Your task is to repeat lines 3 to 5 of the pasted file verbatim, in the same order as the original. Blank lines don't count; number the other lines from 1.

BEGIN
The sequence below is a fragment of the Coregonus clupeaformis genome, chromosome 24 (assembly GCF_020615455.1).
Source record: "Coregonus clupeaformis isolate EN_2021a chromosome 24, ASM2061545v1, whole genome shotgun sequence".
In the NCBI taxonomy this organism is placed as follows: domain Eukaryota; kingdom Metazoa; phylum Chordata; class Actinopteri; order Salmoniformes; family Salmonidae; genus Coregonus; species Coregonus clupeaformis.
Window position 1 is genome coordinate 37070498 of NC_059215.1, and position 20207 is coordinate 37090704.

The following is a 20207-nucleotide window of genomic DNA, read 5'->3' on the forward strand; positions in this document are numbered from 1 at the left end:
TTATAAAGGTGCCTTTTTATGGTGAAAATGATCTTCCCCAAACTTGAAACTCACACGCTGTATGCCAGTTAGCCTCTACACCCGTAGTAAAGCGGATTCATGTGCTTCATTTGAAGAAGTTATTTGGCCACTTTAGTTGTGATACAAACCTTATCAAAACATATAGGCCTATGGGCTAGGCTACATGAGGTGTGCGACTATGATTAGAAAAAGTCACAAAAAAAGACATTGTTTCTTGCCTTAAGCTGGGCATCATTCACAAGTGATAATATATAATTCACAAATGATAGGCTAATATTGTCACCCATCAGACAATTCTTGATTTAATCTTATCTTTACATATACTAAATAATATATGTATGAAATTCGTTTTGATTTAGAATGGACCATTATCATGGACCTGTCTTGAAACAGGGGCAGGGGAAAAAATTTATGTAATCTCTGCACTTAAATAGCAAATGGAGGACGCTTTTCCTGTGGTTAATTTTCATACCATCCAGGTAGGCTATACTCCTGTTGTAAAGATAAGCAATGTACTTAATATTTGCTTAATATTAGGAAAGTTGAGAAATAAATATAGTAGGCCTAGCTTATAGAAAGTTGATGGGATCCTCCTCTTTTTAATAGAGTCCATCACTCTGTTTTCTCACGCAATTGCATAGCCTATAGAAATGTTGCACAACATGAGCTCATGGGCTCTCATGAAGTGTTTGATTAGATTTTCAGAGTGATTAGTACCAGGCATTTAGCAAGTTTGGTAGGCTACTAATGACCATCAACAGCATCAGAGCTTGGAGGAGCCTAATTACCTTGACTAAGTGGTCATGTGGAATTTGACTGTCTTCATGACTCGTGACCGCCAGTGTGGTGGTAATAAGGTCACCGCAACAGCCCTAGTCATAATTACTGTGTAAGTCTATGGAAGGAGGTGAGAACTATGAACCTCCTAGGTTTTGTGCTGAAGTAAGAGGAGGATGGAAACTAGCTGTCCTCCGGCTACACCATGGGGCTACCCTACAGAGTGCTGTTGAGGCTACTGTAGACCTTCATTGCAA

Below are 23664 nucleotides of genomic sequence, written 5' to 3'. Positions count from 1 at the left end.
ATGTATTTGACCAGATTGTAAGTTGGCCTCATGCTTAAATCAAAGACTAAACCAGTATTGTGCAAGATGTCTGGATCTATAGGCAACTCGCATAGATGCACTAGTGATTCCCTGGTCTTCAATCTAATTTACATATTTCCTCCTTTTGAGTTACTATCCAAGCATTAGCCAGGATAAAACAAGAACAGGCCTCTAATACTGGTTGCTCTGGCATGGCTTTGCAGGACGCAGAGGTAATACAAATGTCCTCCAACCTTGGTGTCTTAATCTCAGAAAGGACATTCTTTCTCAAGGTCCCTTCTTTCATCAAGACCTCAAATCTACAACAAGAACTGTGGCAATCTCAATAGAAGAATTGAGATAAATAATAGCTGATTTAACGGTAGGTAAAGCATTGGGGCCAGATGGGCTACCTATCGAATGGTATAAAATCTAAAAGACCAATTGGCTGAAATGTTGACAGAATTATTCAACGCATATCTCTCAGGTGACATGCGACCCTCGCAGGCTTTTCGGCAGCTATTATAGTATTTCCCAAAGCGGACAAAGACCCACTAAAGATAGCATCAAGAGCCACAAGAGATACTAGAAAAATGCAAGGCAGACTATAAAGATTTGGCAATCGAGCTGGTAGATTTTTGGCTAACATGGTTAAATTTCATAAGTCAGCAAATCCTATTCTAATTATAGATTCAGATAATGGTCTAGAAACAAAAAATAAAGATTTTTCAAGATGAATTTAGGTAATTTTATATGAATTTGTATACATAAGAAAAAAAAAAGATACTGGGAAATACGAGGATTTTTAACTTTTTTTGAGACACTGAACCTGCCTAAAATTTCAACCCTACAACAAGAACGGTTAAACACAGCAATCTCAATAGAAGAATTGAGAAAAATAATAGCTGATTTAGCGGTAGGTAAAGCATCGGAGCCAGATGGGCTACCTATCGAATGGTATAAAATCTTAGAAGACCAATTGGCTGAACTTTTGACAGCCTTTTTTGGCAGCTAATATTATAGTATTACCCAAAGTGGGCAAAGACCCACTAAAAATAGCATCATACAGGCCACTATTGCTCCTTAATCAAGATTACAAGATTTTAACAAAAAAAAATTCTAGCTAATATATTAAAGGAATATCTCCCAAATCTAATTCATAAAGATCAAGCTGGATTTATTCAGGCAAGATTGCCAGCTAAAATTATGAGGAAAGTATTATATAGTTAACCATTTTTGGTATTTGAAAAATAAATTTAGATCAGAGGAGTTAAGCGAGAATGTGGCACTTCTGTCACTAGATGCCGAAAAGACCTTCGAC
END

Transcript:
In the NCBI taxonomy this organism is placed as follows: domain Eukaryota; kingdom Metazoa; phylum Chordata; class Actinopteri; order Salmoniformes; family Salmonidae; genus Coregonus; species Coregonus clupeaformis.
Window position 1 is genome coordinate 37070498 of NC_059215.1, and position 20207 is coordinate 37090704.

The following is a 20207-nucleotide window of genomic DNA, read 5'->3' on the forward strand; positions in this document are numbered from 1 at the left end: